This year, with Easter upon us, there have been a few articles about the very unfortunate part of the resurrection story that blames the Jews for the “deicide” of Jesus Christ. Now, I’m no Biblical scholar. In fact, I’m not a scholar of any kind. But I have read the likes of Karen Armstrong, John Dominick Crossen and Reza Aslan. Christ, I even poked around in Bill O’Reilly’s “Killing Jesus,” and I really hate to give Bill O’Reilly any more attention than absolutely necessary.
The one thing that is absolutely clear from the Biblical scholars that I’ve read is that the Jews didn’t kill Jesus. The Romans did. The Romans, whom we now know as Italians.
That’s right folks, the Italians killed Jesus.
But before we go on two centuries of anti-Italian pogroms, let’s remember that Jesus was a rabble-rouser and apocalyptic prophet, and that probably any authoritarian regime who happened to be in power would have done the same with him. They would have had no use for him.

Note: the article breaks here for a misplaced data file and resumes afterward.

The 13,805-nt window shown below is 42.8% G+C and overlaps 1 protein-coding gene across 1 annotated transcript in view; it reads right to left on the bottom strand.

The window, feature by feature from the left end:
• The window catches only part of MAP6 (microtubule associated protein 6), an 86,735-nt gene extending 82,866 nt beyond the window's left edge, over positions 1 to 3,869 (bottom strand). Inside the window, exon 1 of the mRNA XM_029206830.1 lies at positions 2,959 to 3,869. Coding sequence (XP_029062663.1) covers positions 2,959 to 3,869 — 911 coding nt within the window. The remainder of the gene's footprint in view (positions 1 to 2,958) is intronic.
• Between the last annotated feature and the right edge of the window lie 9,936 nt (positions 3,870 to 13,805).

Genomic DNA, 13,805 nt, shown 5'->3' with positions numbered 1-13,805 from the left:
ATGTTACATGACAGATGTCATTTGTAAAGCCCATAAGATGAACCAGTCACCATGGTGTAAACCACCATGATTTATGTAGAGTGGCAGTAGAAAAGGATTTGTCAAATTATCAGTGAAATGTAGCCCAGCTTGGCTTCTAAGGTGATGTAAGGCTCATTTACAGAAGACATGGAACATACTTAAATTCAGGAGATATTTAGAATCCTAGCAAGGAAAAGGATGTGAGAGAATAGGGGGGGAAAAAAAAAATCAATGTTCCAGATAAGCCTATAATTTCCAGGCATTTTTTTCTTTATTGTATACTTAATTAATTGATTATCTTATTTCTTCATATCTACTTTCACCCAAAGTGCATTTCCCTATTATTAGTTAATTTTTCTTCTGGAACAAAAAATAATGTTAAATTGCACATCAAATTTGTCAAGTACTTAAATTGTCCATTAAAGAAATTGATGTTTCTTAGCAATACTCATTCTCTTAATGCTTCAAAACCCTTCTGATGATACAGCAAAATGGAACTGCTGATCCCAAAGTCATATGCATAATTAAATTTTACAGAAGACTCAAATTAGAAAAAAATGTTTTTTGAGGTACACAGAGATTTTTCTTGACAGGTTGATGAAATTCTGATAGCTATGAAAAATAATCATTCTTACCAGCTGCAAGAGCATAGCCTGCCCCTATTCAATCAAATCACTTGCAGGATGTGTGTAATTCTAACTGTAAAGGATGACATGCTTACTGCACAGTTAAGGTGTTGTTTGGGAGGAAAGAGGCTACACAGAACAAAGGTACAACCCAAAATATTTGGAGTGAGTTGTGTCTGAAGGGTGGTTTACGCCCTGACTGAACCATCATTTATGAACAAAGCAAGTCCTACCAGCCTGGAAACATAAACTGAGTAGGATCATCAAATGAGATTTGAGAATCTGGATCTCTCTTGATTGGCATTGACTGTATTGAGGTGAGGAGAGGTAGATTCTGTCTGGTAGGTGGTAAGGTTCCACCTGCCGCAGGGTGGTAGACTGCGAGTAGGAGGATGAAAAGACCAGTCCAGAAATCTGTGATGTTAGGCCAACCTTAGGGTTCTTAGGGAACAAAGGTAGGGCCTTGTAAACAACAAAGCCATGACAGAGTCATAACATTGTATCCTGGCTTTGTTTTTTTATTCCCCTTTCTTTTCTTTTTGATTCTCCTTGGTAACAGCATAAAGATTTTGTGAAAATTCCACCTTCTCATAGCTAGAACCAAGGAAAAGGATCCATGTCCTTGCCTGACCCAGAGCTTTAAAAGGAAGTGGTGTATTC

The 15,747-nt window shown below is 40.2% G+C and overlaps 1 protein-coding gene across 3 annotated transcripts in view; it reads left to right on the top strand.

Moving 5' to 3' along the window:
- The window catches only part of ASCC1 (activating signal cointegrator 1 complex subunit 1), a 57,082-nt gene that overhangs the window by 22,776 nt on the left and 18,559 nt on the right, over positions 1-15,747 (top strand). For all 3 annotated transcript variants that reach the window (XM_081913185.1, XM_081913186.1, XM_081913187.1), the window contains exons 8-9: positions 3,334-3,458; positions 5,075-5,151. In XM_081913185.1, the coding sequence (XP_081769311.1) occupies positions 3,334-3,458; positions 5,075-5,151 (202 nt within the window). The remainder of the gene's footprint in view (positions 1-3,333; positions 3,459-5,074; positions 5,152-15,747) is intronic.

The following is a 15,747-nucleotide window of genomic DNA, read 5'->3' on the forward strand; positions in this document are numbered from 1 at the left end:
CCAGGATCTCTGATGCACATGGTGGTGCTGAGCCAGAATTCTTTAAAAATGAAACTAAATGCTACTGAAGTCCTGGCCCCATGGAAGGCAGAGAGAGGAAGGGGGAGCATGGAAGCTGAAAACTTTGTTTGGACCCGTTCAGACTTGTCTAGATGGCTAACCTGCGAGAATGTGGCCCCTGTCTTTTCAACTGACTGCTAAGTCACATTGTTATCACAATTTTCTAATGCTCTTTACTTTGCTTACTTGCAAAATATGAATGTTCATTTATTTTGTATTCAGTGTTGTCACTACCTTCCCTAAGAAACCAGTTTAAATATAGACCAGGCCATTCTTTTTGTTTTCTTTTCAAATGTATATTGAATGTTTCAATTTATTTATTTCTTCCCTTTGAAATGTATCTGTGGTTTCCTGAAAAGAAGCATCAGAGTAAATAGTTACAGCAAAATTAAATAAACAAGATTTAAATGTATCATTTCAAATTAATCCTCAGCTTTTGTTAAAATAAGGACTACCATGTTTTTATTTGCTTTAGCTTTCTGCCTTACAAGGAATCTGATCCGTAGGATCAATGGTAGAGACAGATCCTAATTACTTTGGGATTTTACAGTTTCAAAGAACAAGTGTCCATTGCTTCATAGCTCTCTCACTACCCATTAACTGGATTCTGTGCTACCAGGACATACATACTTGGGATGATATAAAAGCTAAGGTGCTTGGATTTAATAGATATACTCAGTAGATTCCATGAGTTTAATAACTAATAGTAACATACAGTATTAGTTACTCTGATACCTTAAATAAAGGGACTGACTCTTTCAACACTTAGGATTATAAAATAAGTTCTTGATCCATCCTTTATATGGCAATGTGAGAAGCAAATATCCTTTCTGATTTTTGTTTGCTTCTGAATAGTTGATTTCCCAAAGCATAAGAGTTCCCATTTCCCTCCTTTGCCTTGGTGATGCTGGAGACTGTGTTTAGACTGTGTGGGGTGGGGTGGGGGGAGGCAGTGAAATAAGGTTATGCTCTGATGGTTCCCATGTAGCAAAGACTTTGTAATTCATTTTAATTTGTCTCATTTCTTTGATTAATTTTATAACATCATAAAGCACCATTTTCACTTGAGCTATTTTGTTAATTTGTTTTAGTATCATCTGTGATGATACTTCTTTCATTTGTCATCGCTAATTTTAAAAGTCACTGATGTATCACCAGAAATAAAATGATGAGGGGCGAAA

What is likely true is that Joseph Caiaphas, the high priest at the Jerusalem temple in the time that Jesus was crucified, was probably not at all upset about his departure. Caiaphas and the other Temple elites had allied themselves with the local Roman administration for their own political advantage. But these elites were not “the Jews.” The ordinary Jews, the local peasants, very much resonated with the message of Jesus. After all, he was one of them. He was pleading their cause, and giving them hope for their liberation.
While the deicide myth isn’t the only reason for the two centuries of anti-Semitism that we’ve had since, it sure hasn’t helped. Some people have been writing about taking this myth out of the Christian playbook. That certainly couldn’t come soon enough, as far as I’m concerned.